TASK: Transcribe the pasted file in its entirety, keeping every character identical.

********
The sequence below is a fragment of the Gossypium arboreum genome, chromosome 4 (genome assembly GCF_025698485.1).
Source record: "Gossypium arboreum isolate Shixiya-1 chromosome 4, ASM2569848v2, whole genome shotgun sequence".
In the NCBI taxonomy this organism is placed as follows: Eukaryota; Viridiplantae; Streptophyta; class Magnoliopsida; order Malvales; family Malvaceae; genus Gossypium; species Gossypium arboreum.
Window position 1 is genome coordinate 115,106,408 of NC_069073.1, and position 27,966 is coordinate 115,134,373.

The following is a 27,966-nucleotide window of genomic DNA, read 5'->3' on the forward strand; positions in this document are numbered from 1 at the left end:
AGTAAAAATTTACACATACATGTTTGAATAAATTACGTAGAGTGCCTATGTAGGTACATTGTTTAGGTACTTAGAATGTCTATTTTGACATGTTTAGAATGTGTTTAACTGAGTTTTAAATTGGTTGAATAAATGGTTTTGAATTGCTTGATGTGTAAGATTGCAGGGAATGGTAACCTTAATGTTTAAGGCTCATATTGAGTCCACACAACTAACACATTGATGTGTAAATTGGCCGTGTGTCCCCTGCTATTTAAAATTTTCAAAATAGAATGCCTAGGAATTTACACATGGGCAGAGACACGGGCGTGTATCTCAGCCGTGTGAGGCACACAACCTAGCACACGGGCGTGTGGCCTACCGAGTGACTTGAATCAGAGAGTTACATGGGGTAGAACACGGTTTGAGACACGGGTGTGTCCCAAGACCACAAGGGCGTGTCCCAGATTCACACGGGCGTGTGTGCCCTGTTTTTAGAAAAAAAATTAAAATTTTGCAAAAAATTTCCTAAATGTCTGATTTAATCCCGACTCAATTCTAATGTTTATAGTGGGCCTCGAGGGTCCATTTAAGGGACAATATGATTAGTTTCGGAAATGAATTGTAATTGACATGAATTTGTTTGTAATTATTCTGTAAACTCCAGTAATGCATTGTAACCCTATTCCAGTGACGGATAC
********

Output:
The sequence below is a fragment of the Gossypium arboreum genome, chromosome 4 (genome assembly GCF_025698485.1).
Source record: "Gossypium arboreum isolate Shixiya-1 chromosome 4, ASM2569848v2, whole genome shotgun sequence".
In the NCBI taxonomy this organism is placed as follows: Eukaryota; Viridiplantae; Streptophyta; class Magnoliopsida; order Malvales; family Malvaceae; genus Gossypium; species Gossypium arboreum.
Window position 1 is genome coordinate 115,106,408 of NC_069073.1, and position 27,966 is coordinate 115,134,373.

The following is a 27,966-nucleotide window of genomic DNA, read 5'->3' on the forward strand; positions in this document are numbered from 1 at the left end:
AGTAAAAATTTACACATACATGTTTGAATAAATTACGTAGAGTGCCTATGTAGGTACATTGTTTAGGTACTTAGAATGTCTATTTTGACATGTTTAGAATGTGTTTAACTGAGTTTTAAATTGGTTGAATAAATGGTTTTGAATTGCTTGATGTGTAAGATTGCAGGGAATGGTAACCTTAATGTTTAAGGCTCATATTGAGTCCACACAACTAACACATTGATGTGTAAATTGGCCGTGTGTCCCCTGCTATTTAAAATTTTCAAAATAGAATGCCTAGGAATTTACACATGGGCAGAGACACGGGCGTGTATCTCAGCCGTGTGAGGCACACAACCTAGCACACGGGCGTGTGGCCTACCGAGTGACTTGAATCAGAGAGTTACATGGGGTAGAACACGGTTTGAGACACGGGTGTGTCCCAAGACCACAAGGGCGTGTCCCAGATTCACACGGGCGTGTGTGCCCTGTTTTTAGAAAAAAAATTAAAATTTTGCAAAAAATTTCCTAAATGTCTGATTTAATCCCGACTCAATTCTAATGTTTATAGTGGGCCTCGAGGGTCCATTTAAGGGACAATATGATTAGTTTCGGAAATGAATTGTAATTGACATGAATTTGTTTGTAATTATTCTGTAAACTCCAGTAATGCATTGTAACCCTATTCCAGTGACGGATAC